Witty and earnest:

This is Going to Hurt – Adam Kay 

2017 Picador

In recent years, the NHS has been under unprecedented strain due to chronic underfunding, as well as questionable occupational support for student doctors and nurses. As a medical student I have had a view into the life of NHS workers and the challenges they face ‒ from prioritising patients to balancing compassion with professionalism. What we see as patients is only a tiny window into the daily routines of those who give up their Sunday lie in to keep the rest of us going. However, this does not come without the risk of burnout and physical exhaustion.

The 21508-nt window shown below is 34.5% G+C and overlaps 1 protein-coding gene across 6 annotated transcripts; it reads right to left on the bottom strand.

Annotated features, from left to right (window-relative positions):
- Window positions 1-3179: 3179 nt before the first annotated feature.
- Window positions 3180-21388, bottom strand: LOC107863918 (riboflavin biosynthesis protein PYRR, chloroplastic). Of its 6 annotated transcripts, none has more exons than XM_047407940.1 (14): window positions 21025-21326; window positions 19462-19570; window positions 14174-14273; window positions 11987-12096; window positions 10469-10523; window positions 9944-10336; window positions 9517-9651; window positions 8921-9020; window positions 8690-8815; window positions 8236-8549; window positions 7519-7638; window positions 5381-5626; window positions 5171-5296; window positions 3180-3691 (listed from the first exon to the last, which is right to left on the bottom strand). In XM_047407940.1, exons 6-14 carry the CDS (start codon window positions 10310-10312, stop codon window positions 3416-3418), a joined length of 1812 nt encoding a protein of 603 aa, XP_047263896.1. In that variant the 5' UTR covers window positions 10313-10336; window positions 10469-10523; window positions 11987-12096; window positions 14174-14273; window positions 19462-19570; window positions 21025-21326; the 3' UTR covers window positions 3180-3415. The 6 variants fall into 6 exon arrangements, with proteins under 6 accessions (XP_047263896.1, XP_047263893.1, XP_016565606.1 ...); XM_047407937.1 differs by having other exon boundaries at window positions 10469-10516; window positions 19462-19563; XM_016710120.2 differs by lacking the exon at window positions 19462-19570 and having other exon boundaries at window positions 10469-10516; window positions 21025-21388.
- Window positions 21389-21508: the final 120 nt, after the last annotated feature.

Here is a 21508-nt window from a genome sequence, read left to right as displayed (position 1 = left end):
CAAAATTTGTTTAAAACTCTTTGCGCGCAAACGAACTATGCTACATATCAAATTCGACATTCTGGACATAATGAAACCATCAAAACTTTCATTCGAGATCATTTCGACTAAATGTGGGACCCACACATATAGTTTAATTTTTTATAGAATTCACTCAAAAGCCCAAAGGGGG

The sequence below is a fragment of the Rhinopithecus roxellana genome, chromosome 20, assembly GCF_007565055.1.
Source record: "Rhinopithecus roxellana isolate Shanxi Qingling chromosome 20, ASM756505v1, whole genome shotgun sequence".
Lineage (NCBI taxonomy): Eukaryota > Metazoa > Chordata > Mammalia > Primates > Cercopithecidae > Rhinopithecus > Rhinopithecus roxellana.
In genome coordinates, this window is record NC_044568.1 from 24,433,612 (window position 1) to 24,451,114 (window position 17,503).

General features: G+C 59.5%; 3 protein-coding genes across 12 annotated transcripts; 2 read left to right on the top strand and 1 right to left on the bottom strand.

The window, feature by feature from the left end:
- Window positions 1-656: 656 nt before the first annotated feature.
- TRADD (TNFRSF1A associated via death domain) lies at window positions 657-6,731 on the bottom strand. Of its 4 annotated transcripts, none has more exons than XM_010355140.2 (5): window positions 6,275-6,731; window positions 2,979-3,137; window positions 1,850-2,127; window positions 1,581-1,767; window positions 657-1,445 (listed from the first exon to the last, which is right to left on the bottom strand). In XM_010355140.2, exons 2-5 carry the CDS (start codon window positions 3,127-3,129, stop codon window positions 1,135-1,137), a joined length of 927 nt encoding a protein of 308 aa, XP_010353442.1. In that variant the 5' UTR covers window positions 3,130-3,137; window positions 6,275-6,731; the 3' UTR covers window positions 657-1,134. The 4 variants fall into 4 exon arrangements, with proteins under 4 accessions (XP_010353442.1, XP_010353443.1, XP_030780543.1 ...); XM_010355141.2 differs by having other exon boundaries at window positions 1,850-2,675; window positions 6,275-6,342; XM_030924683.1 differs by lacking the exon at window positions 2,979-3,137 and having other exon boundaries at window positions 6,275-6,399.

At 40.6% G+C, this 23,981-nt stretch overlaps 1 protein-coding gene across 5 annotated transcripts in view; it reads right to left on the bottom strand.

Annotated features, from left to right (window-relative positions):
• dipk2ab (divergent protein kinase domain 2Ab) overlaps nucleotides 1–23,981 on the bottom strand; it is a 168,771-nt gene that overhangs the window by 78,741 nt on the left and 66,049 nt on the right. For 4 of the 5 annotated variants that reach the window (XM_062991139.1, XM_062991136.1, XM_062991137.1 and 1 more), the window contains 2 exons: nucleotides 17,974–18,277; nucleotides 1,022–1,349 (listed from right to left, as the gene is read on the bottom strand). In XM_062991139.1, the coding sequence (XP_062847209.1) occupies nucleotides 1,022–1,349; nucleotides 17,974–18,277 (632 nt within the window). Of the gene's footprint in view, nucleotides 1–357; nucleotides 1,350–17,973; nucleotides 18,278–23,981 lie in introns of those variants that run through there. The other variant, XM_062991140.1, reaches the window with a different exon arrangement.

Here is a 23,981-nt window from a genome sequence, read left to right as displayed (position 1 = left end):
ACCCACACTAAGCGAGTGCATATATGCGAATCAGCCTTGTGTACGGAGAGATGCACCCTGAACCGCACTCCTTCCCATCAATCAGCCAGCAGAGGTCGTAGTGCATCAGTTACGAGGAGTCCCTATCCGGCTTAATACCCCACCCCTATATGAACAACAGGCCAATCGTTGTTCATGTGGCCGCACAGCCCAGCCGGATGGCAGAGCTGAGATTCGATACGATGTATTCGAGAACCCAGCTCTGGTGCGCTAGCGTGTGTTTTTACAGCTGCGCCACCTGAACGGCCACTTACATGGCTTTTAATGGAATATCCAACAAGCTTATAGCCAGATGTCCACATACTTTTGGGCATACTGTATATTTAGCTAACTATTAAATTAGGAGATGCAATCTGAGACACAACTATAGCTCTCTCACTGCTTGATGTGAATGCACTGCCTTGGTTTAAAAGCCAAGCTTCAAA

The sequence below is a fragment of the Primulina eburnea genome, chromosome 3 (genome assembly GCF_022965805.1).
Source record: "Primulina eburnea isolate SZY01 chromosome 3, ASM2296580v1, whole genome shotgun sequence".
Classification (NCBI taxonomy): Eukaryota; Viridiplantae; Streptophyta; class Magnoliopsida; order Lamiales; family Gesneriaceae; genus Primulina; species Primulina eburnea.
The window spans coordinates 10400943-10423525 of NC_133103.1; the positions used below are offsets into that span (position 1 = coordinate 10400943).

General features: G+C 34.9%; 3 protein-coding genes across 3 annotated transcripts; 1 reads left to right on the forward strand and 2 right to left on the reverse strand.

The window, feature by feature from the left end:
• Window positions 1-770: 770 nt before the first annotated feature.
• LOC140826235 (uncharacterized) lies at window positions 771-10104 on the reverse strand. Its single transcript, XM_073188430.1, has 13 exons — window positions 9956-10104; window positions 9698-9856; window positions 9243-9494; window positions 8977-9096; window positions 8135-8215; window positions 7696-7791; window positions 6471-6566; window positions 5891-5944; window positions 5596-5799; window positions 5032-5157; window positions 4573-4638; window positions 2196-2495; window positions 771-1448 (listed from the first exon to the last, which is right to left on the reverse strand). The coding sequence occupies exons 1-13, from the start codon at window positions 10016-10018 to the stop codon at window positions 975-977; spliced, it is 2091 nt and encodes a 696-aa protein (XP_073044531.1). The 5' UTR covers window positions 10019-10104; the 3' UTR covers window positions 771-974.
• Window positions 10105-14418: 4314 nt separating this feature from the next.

Adam Kay does his best to explain the course of life as a doctor, including the long shifts that plague junior doctors and the demands of being an obstetrics and gynaecology registrar. From the lonely early mornings to the emergency delivery of babies which put both mother and child’s lives on the line, Kay not only does an amazing job of explaining the thought process of a doctor during the never-ending shifts, but does so with humour, brutal honesty and plenty of footnotes that allow the reader to digest the day-to-day work of the NHS.